Working Papers

2000

 

August 2000, No. 00-5

Getting Better, Feeling Worse: Cure Rates, Health Insurance, and Welfare

Robert F. Graboyes

We model a health insurance market where rising cure rates for a disease may paradoxically diminish welfare and even negate the desirability of health insurance altogether. In the model, rising cure rates can affect welfare in two ways: (1) directly, by improving some individuals' health, and (2) indirectly, by influencing the mode and parameters of the optimal insurance contract and, thus, ex post financial wealth distribution. (“Mode” refers to the qualitative specifications of the contract—presence or absence of indemnities and full, partial or zero coverage of treatments received. “Parameters” refers to the quantitative features of the contracts—level of nonzero indemnities, deductibles and premiums.)

Graboyes (2000a) compares the relative efficiency of deductibles and indemnities in deterring low-benefit patients (those whom treatment is less likely to cure) from seeking expensive medical care. The current paper asks how optimal insurance and associated welfare change as curative technology improves. Deterring some but not all patients requires deductibles or indemnities because one’s H/L status is known to all, but not legally verifiable.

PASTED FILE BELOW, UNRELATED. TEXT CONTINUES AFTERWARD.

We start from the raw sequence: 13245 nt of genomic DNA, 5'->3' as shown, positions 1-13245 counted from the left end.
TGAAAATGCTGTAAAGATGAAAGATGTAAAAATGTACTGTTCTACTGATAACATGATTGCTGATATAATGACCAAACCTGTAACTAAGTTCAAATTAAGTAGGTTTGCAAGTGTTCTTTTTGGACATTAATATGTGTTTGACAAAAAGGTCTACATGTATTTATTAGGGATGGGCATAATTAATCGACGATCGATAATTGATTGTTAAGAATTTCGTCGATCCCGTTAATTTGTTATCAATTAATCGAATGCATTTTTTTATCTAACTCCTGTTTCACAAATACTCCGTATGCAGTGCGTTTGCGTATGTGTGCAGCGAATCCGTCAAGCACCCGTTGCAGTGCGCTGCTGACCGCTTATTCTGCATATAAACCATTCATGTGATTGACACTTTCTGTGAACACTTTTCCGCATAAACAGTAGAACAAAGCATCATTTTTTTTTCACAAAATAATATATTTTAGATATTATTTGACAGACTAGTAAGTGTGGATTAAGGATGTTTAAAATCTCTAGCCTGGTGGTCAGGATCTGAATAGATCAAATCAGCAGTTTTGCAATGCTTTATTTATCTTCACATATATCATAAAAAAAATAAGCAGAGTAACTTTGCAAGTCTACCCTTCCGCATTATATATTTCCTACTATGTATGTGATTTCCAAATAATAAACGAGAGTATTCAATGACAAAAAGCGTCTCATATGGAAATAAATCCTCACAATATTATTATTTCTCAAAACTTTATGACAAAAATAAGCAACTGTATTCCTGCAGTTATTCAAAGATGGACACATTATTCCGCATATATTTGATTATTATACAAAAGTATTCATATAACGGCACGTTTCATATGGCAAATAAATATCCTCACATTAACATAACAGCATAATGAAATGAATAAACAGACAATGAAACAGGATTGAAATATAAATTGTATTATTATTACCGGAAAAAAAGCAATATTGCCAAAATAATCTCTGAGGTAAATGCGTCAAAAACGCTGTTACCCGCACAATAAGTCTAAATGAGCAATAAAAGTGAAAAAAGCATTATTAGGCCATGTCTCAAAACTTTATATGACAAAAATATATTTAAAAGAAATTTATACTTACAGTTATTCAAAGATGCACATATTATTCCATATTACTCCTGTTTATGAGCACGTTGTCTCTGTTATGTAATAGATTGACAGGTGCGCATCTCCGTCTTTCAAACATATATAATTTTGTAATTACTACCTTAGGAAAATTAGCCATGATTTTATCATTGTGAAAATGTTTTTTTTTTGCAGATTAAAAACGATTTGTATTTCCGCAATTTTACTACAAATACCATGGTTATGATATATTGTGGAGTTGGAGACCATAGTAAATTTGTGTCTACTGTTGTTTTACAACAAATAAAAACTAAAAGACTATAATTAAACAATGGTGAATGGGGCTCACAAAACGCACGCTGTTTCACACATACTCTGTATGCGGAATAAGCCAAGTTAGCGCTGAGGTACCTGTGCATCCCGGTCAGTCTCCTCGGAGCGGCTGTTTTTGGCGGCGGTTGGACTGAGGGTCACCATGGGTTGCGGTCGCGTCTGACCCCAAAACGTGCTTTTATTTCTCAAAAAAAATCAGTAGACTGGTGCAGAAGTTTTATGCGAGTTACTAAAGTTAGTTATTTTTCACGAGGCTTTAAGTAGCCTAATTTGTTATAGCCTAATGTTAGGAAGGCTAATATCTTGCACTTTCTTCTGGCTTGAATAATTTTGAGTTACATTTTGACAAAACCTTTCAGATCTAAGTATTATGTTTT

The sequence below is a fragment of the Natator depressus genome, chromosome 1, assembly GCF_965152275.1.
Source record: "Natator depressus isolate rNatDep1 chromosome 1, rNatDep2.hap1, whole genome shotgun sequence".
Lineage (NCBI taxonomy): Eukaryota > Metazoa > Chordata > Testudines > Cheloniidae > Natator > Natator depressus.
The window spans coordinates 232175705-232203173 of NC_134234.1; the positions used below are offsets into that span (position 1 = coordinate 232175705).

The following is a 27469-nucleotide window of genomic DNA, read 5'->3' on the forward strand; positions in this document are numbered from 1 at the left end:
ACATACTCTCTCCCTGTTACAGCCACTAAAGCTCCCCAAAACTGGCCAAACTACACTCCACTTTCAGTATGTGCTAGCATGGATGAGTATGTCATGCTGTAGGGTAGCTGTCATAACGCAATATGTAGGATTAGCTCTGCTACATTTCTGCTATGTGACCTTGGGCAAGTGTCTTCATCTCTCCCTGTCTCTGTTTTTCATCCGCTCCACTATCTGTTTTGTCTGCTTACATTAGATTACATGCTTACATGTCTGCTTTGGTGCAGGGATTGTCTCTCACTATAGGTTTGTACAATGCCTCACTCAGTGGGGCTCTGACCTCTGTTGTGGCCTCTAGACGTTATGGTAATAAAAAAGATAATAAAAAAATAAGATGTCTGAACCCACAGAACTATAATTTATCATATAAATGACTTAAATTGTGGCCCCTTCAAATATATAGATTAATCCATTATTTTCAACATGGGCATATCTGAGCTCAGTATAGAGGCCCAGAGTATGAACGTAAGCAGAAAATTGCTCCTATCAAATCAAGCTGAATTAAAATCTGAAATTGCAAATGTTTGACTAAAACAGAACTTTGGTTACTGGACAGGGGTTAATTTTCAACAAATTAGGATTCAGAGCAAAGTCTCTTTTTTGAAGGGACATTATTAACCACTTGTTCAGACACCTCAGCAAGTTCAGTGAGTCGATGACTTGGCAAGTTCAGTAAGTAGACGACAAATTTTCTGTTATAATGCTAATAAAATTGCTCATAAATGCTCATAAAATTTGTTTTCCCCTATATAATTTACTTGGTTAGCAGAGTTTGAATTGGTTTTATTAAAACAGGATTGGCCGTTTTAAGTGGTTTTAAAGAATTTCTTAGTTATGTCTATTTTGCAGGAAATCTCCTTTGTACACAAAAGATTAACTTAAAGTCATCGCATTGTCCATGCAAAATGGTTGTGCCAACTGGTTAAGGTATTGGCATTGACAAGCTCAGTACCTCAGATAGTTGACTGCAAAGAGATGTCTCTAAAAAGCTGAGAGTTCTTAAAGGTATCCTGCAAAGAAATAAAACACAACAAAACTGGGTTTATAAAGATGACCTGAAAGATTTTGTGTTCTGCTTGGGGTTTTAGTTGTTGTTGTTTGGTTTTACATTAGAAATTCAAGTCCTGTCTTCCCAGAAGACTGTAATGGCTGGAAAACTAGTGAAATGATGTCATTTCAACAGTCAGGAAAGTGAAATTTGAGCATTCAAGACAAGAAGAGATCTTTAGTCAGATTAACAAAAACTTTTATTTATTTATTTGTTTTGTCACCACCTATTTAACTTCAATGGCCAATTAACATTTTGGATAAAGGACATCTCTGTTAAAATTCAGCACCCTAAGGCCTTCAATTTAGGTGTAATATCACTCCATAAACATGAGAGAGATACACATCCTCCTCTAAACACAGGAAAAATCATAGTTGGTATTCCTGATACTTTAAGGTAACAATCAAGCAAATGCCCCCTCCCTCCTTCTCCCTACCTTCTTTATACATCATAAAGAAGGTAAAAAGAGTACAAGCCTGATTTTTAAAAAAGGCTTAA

We find that advances in curative power may reduce welfare and even eradicate health insurance. This is because at higher cure rates, higher indemnities and deductibles are needed to deter patients from seeking treatment. Given certain population parameters, higher cure rates can only reduce welfare. The findings raise some practical, empirical, and ethical questions; some of these issues are enumerated in the conclusion.



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